Analytical Instrumentation, Methods & Materials
Microfluidic Device for Drug Delivery
Inventors: David Beebe, Michael MacDonald, David Eddington, Glennys Mensing
The Wisconsin Alumni Research Foundation (WARF) is seeking commercial partners interested in developing a microfluidic drug delivery device.
Oral ingestion of pharmaceuticals is considered the safest, most convenient and most economical method of administering drugs. However, many pharmaceuticals cannot be delivered orally because they are too large or too electrically charged to pass through the small intestine into the bloodstream, or because they are unable to withstand the environment of the digestive tract.
As an alternative to oral administration, UW-Madison researchers have developed a microfluidic device for delivering a steady infusion of a drug through the skin. The device may take the form of a thin, transcutaneous patch that can be worn for extended periods of time. The device includes a reservoir for storing the drug, and a valve that connects the reservoir to an output needle inserted into the patient’s skin. A pressure source causes the drug to flow from the reservoir to the needle. The key advantage of this design is that the valve can move between the open and closed positions in response to a predetermined condition in the patient’s physiological fluids, providing autonomous control of drug flow.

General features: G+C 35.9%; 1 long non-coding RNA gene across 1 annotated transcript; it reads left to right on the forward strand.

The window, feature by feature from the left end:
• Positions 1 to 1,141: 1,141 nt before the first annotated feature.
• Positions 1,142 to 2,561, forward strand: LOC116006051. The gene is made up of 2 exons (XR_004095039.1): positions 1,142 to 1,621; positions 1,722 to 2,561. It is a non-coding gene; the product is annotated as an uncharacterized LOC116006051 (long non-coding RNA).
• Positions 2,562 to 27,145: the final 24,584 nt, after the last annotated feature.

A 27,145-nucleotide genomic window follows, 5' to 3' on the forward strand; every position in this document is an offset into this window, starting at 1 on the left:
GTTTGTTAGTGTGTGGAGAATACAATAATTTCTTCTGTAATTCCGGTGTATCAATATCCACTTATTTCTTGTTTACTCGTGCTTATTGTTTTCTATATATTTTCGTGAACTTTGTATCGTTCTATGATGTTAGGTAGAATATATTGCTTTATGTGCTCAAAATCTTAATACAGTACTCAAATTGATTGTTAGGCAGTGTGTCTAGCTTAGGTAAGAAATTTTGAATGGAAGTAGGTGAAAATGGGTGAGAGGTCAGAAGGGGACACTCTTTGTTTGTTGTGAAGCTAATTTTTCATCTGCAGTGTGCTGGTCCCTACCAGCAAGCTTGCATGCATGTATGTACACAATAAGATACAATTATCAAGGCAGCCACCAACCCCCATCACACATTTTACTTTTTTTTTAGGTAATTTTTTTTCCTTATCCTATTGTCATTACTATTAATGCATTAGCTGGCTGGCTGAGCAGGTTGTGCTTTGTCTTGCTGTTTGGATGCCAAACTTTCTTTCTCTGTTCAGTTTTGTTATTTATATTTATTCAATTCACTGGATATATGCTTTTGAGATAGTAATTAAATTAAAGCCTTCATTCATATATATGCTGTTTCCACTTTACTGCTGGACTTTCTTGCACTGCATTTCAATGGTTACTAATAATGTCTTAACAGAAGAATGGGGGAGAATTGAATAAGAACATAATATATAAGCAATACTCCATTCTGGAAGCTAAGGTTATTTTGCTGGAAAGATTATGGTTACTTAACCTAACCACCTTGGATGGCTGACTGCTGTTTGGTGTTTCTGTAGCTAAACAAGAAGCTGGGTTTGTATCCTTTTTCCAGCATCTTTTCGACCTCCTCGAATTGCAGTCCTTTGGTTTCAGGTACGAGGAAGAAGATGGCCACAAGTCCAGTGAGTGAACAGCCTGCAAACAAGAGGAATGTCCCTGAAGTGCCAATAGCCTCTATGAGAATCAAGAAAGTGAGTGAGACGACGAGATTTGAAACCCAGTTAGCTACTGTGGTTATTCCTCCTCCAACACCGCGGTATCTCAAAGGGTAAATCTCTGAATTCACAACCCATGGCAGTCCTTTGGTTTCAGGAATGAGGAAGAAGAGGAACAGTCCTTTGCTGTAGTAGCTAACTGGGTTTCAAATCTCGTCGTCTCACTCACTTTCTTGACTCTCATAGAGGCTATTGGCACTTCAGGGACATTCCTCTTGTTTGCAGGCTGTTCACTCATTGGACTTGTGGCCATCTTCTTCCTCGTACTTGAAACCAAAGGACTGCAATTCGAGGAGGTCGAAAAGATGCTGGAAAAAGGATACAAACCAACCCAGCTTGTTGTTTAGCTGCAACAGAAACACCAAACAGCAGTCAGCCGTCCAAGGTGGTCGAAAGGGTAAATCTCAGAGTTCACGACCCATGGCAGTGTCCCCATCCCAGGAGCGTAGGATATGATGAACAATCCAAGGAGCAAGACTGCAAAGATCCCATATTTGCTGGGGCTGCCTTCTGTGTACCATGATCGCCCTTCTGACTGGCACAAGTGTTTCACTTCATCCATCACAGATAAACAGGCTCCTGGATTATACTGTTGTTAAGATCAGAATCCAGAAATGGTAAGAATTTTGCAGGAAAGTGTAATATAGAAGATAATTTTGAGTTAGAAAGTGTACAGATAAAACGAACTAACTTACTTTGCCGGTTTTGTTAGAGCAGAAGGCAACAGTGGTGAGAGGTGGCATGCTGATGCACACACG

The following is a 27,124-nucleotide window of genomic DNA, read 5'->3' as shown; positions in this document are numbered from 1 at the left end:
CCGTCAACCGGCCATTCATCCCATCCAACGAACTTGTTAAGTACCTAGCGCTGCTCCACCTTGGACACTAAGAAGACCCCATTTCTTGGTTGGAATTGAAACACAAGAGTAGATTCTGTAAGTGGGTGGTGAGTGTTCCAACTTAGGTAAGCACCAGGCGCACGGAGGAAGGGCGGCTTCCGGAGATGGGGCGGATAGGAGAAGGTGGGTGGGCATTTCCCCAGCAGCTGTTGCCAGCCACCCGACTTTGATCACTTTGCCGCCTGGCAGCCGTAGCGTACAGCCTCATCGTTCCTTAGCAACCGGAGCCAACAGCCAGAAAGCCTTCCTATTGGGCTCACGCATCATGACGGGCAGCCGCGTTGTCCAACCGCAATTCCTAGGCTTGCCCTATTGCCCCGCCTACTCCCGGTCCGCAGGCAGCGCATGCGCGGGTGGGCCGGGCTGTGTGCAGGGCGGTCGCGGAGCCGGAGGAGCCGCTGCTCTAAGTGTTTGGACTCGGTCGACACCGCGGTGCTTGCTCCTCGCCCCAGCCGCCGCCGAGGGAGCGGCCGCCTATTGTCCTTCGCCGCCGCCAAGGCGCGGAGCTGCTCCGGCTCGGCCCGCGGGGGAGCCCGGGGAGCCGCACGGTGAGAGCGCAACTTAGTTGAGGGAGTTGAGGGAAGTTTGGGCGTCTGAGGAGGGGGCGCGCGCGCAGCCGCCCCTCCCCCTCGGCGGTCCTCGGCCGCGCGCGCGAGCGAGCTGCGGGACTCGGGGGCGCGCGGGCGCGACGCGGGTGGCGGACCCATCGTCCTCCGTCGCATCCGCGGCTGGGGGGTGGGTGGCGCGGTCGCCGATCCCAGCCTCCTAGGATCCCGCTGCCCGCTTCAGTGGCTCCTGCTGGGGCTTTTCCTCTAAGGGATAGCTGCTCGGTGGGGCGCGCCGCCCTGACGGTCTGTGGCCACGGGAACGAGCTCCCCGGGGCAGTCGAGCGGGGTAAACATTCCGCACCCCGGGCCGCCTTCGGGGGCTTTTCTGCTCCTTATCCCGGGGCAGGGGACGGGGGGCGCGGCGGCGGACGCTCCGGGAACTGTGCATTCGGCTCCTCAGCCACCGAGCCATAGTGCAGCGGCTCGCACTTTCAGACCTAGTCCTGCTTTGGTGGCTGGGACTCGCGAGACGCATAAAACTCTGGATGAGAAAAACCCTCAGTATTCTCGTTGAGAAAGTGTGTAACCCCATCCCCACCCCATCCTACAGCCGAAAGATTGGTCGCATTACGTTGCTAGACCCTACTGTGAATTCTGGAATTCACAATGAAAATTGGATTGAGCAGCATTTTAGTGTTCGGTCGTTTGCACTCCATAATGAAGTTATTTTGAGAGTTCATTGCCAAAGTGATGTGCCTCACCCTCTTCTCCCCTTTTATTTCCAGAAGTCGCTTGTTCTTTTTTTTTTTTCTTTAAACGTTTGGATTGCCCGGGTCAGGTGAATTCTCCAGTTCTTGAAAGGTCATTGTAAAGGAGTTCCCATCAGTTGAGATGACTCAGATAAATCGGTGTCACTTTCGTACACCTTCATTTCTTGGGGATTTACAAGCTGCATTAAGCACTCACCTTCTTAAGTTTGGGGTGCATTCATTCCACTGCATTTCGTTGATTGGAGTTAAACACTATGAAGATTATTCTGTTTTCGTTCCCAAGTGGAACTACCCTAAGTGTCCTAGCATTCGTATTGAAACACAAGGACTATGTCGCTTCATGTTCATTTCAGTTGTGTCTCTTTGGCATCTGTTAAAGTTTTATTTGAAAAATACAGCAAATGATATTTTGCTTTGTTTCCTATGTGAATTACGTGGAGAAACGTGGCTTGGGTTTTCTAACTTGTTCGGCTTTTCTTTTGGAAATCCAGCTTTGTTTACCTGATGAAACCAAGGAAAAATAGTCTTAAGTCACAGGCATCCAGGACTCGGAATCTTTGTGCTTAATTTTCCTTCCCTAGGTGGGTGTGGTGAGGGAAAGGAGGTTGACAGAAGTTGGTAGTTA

- Treatment of diseases such as diabetes
- Delivers a steady infusion of pharmaceuticals to a patient as needed
- Delivery is autonomously controlled.
- Allows closed loop regulation based on physiological signals
- Neither under-medicates nor over-medicates the individual
- Simple to use
- Inexpensive to manufacture
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